“God grants liberty only to those who love it, and are always ready to guard and defend it.” ... Daniel Webster ...
These posts will reflect my personal opinions, and views, of the world in which we live from, of course, the viewpoint of a conservative "Southern American".
I thought it odd that the
Republican National Committee would have labeled its analysis of the 2012 campaign
loss an “autopsy.” The GOP is far from dead and, more importantly,
neither is conservatism as a political force in the life of the nation.
It would be a very serious
error for the GOP to abandon its conservative principles just to win an
election and, if history is any guide, it does not have to do that. After a
term in office, President Obama is already losing the capacity to influence
members of his own party and, in general, Congress gives evidence, even in the
Democrat controlled Senate, of ignoring him and, with Republicans, fashioning a
response to many issues with the exception of the nation’s indefensible $17
trillion debt. Democrats remain the “tax and spend” party, but their control of
the Senate may end dramatically in 2014.
It was not until 1994 that
the Republican Party won control of both houses of Congress after forty years.
Briefly, in 1947 the 80th Congress was Republican in both houses. By
1955, the 84th Congress was Democrat in both houses. This would
continue until 1981 when control of the Senate swung back to the GOP,
continuing into 1985, but from 1987 through 1993, the Democrats were in
control. In 1995, the GOP dramatically regained both houses in the 104th
Congress and would retain this through 2001 when Democrats regain control of
the Senate, but it was short-lived. Republicans controlled both houses in the
105th and 106th Congress, 2003 through 2005.
In 2007 and again in 2009,
Democrats regained control of both houses. The 2010 election returned control
of the House to Republicans, largely in response to the way Obamacare was
imposed on a nation that clearly opposed it.
This short history
demonstrates that neither party has a lock on Congress. The key factor appears
to be the leadership that a President demonstrates and events—especially
wars—that influence change. In recent decades, presidential elections have been
extraordinarily close calls. The Supreme Court had to decide the winner of the
In 1964 when Lyndon Johnson
decisively defeated Barry Goldwater one might have been inclined to write off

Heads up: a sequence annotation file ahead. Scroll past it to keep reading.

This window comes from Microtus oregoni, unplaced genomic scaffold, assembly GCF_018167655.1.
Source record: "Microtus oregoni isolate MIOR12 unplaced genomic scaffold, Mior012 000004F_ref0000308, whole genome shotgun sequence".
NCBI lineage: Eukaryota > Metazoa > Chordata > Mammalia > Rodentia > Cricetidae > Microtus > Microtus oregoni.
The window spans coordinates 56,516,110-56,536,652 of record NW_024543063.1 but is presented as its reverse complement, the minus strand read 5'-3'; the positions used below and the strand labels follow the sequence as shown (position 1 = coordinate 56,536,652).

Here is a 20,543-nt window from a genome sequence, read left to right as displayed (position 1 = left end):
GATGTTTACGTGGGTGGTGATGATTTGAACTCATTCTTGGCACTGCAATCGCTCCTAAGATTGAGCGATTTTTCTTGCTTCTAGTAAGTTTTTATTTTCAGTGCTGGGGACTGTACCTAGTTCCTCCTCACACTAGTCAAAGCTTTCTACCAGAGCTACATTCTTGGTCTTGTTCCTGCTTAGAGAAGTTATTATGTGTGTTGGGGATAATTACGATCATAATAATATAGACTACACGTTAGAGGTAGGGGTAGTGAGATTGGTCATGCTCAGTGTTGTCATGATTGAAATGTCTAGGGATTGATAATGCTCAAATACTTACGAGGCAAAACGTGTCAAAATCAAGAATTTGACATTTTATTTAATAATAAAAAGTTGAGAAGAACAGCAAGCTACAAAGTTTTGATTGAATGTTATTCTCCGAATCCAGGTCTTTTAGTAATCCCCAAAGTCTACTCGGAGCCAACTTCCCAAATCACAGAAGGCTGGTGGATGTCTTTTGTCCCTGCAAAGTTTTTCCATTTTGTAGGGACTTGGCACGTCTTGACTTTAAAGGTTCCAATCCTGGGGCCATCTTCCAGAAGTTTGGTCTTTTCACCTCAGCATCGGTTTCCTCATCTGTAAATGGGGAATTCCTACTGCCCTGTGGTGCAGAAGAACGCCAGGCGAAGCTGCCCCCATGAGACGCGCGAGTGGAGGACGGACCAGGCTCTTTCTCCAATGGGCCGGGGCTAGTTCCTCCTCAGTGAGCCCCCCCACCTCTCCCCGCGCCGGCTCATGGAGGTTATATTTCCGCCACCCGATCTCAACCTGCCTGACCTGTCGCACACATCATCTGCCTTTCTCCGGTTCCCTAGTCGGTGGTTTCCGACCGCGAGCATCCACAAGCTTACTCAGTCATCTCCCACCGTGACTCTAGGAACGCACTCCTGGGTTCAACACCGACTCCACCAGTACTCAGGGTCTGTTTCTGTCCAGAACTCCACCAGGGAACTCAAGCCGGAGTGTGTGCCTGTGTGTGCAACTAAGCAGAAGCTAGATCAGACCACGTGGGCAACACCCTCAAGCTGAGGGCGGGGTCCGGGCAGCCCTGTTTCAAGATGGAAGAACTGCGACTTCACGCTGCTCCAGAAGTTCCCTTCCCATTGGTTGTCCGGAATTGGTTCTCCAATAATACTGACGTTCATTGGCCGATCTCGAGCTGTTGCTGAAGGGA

conservatism as a force in American politics, but what emerged was a group of
conservatives who were determined to return the nation to its fundamental principles.
Recall that from 1945 to the collapse of the Soviet Union in 1991, a very long Cold War had continued under
both Democratic and Republican Presidents. It also drew the U.S. into the Vietnam War, exacerbated by Johnson and
finally ended by Richard Nixon.
President Johnson was the
quintessential liberal and his War on Poverty proved to be a huge failure.
Begun in 1965, after forty years the percentage of people living in poverty
remains essentially unchanged despite seventy-one different federal programs
and benefits that will cost taxpayers an estimated $10 trillion over the next
FDR’s Social Security and
Truman’s Medicare programs are facing insolvency and drain the budget of
funding for domestic and defense needs. Nearly two-thirds of the budget is
dedicated to mandatory programs, significantly reducing the Federal
government’s discretionary spendingfor anything else.
Obamacare only makes this situation worse with its many taxes and the
nationalization of one sixth of the nation’s economy.
Obamacare, however, is likely to cost the Democratic
Party control of the Senate in 2014. The House is likely to remain Republican
and even gain more seats. Having voted to repeal Obamacare already in the
House, it would be repealed by a Republican Senate and likely require an
override of any vetoes. This was the scenario for welfare reform during the
Just over 40% of likely voters self-identify as
conservatives and those who identify as independents will surely swing in the
direction of conservative policies to reduce the debt and address other issues.
The Republican Party took a drubbing in 2012, but just
two years earlier, President Obama called the 2010 midterm election a
“shellacking.” 2014 portends to be a thorough rejection of his first term and
the first two years of his second.
Liberalism has done much to undermine the American
spirit. The result is too much regulation that impedes entrepreneurship and
economic growth, and too much dependency on the government. This is paired with
high unemployment, an anemic economic growth that is virtually unparalleled in
our history. The enormous growth of national debt thanks to Obama’s failed
“stimulus” program is a growing concern for everyone, liberal and conservative
Ironically, Obama—virtually a Communist in his outlook
and efforts to “transform” America—has already produced a political backlash
and, despite the liberal mainstream media, is losing his appeal to a vast cross
section of voters.
All this points to a resurgence of conservatism in
America and, fortunately, we have a new generation of young Republicans in
Congress to lead a return to its principles. It will require political courage
by voters and their elected representatives. The tax code is in desperate need
of reform—nearly one half of the U.S. population, 49.5%, does not pay taxes.
That is a recipe for financial disaster.
Perhaps the nation has to look such disaster in the eye
before it comes to its sense. When that happens—and it will happen—conservatism
will save the nation and put it on the path to its former greatness.